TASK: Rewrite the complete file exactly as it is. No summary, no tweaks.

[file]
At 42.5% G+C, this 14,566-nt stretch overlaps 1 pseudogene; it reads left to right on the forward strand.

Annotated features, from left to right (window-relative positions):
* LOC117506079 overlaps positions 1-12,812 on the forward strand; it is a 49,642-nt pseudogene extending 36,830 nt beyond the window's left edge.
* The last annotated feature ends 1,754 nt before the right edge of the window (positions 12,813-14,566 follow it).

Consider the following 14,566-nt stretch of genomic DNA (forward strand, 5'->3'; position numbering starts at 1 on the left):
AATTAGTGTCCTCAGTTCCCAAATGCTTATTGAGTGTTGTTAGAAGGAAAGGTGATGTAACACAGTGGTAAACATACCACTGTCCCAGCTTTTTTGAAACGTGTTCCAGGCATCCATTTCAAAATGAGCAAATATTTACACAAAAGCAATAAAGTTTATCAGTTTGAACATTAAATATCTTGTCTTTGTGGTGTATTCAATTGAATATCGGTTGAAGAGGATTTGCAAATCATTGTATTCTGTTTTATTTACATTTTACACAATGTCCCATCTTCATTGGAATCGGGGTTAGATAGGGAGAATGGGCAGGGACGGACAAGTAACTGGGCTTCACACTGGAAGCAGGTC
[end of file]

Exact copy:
At 42.5% G+C, this 14,566-nt stretch overlaps 1 pseudogene; it reads left to right on the forward strand.

Annotated features, from left to right (window-relative positions):
* LOC117506079 overlaps positions 1-12,812 on the forward strand; it is a 49,642-nt pseudogene extending 36,830 nt beyond the window's left edge.
* The last annotated feature ends 1,754 nt before the right edge of the window (positions 12,813-14,566 follow it).

Consider the following 14,566-nt stretch of genomic DNA (forward strand, 5'->3'; position numbering starts at 1 on the left):
AATTAGTGTCCTCAGTTCCCAAATGCTTATTGAGTGTTGTTAGAAGGAAAGGTGATGTAACACAGTGGTAAACATACCACTGTCCCAGCTTTTTTGAAACGTGTTCCAGGCATCCATTTCAAAATGAGCAAATATTTACACAAAAGCAATAAAGTTTATCAGTTTGAACATTAAATATCTTGTCTTTGTGGTGTATTCAATTGAATATCGGTTGAAGAGGATTTGCAAATCATTGTATTCTGTTTTATTTACATTTTACACAATGTCCCATCTTCATTGGAATCGGGGTTAGATAGGGAGAATGGGCAGGGACGGACAAGTAACTGGGCTTCACACTGGAAGCAGGTC